How It Is Used
One of the most common excuses or justifications for someone’s problematic behavior is the catch-all phrase, “I did my best,” or, ”They did their best,” and their variants. Sometimes, some people use it in the context of explaining why they did what they did, but they still accept responsibility for their behaviour.
For example, “I know what I said was insensitive and you only felt worse after I said it. I wanted to help you, but I didn’t realize that you just wanted for me to understand how you feel and you didn’t need my practical advice and call to action. At the time, it seemed as though I was doing my best to help you, but it wasn’t what you were looking for.” However, this example is uncommon and it’s not a real problem.
The actual problem is the other 99% of the time when it is used as a justification for abuse and other forms of toxic behavior to avoid accountability. For instance, a parent saying this to an adult-child when confronted about their parenting: “I don’t understand why you’re bringing all of this old stuff up. It happened so long ago. Just forget about it. Why are you complaining about it? You had food, shelter, clothes, and toys. You’re so ungrateful. You think I had it easy? Why are you doing this to me? You should respect your parents. I forgave my parents. I did the best I could.” And so on….
You won’t believe how many times I’ve heard these sentences from people describing their conversations with their caregivers. After such conversations, the adult-child often feels even worse. Some feel annoyed and angry, some feel incredibly sad and depressed, many feel confused, self-doubtful, even guilty—and all feel invalidated.
Sometimes caregivers use this phrase to try to avoid accepting responsibility for their lackluster parenting. But equally as common are those people who use it to justify their own caregivers’ behavior, or even to defend the category under which their caregiver falls, such as mother, father, teacher, etc. Indeed, in our culture, questioning parental authority is often unimaginable and perceived as offensive.
This justification is also commonly used in romantic relationships, friendships, work relationships, and is often a to-go tactic of people with strong narcissistic tendencies and other dark personality traits.
What Is One’s Best?
Fundamentally, “I did the best I could” is a worthless justification. It is worthless because everyone does their best at all times. That’s just how our brain works. It processes the information that it has, weighs all the factors in the best way it can, and chooses the option that it evaluates as being best. Now, obviously it’s a complicated process and the outcome depends on how conscious the person is about the process, the structure of their brain and psyche, the person’s history, the information available, their emotional state, and many other variables. But the mechanism is always the same: choose the best option.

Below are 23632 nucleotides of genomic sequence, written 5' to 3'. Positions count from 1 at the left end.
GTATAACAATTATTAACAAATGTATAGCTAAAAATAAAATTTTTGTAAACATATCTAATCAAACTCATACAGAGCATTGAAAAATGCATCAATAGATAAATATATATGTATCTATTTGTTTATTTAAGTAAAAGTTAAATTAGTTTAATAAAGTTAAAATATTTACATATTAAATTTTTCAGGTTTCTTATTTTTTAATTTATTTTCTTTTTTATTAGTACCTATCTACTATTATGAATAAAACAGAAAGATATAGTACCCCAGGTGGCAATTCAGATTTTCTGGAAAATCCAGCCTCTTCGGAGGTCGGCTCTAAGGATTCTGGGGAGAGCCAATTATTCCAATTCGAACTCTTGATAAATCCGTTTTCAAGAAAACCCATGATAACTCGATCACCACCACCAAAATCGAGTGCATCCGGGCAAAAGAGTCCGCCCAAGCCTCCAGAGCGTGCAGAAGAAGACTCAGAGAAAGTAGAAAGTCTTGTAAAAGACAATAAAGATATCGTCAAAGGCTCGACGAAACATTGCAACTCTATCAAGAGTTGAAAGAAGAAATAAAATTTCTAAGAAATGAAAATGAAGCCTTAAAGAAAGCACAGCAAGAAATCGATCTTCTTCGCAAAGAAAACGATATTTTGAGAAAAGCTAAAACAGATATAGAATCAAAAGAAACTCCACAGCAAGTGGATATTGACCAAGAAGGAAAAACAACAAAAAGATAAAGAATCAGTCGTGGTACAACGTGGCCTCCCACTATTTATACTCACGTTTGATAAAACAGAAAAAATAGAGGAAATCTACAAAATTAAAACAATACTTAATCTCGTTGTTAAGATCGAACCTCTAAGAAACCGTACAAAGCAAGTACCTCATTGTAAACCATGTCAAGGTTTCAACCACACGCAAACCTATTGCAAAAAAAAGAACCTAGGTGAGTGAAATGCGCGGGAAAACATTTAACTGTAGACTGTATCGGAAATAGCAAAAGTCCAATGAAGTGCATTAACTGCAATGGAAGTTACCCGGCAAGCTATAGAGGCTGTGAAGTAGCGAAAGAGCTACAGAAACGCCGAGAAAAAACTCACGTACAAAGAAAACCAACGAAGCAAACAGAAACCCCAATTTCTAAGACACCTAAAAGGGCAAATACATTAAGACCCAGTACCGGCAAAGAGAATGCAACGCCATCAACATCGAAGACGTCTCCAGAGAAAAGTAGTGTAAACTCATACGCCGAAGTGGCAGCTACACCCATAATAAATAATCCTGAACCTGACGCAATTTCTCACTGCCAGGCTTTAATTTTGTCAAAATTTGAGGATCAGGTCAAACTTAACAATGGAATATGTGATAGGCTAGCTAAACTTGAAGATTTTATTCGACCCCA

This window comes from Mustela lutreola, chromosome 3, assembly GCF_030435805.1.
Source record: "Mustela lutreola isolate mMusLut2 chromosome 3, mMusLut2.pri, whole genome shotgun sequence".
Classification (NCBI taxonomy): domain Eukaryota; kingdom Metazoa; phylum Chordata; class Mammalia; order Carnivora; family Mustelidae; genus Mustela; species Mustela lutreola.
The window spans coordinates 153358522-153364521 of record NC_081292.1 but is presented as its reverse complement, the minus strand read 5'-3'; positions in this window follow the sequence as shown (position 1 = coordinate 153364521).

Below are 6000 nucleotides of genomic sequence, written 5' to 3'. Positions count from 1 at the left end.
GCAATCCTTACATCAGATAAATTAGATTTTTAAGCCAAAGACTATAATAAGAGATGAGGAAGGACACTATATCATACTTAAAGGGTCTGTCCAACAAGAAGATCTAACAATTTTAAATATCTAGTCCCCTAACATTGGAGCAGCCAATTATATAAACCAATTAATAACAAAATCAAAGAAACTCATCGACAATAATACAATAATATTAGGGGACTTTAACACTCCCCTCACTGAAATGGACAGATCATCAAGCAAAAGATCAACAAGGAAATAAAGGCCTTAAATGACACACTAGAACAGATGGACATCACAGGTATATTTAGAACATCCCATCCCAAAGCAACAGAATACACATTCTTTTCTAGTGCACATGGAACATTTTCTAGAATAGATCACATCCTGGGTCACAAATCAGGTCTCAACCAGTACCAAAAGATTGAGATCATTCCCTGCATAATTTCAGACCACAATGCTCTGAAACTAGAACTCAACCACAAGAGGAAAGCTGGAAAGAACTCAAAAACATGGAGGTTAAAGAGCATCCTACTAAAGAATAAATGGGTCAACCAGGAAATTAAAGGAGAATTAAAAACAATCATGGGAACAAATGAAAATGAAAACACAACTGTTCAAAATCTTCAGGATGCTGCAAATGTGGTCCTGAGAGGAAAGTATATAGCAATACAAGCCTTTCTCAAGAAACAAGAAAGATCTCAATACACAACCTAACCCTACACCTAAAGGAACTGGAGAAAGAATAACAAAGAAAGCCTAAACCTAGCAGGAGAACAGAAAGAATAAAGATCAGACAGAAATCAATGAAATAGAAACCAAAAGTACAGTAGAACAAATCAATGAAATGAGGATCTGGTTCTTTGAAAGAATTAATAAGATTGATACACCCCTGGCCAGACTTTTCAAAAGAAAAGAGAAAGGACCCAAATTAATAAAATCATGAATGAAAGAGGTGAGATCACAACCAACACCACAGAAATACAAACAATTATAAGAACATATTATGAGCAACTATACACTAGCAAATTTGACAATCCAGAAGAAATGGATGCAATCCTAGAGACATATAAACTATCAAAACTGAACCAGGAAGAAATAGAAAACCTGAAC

The very fact that this is the process makes it meaningless. It’s like saying, “I’m breathing.” Yes, yes you are. We are all doing it all the time. So what?
How Good Is Our Best?
Now, the obvious problem is that whatever our brain evaluates as best is not necessarily the best objectively. Actually, it isn’t the best more often than not. Moreover, people often make very suboptimal decisions, and may even deliberately hurt themselves.
On some level, such a brain decides that these decisions are the best in the given situation, all things considered, and, again, considered by a psyche that is often flawed or ill-equipped to estimate what the best is. And sometimes it decides to act in a way that hurts others, including one’s own children. Sometimes it’s deliberate, other times it’s unintentional. But the fact is that it happens, and that the person’s psyche, consciously or unconsciously, decides that this is the best way to handle the situation at hand.
“Yes, but I tried so hard….”
Consider the following analogy. I just made a decision to build a house. I get up early every day and I work really hard late into the night. I don’t know that much about how to do it properly, but it won’t stop me. Finally the house is done. I did my best. Now, an actual architect comes by and quickly sees that there are a lot of things wrong with it: some things are unfinished, the materials I used are really poor and used incorrectly, the measurements are all wrong, and it looks quite hazardous actually. Apparently, it’s just not a good house.
Now, who’s responsible for the house being the way it is? Obviously the person who built it. If there’s an accident and people get hurt, does the fact that “I did my best” or that I didn’t have any bad intentions absolve me from any accountability? No, of course not.
In the context of childrearing, as I write in my book Human Development and Trauma:
…“doing their best” doesn’t mean they have actually taken the best course of action from an objective standpoint. After all, what if your best is objectively inadequate or severely abusive? Thus, doing “the best I could” can never be an excuse or justification for poor decision-making—and it definitely does not justify the mistreatment of children. To try to use it that way, again, only compounds the primary betrayal of the abuse itself.
All of this makes the phrase “I did the best I could” worthless. And therefore, it shouldn’t be used—and accepted—as a justification for anyone’s problematic behavior, especially from a caregiver.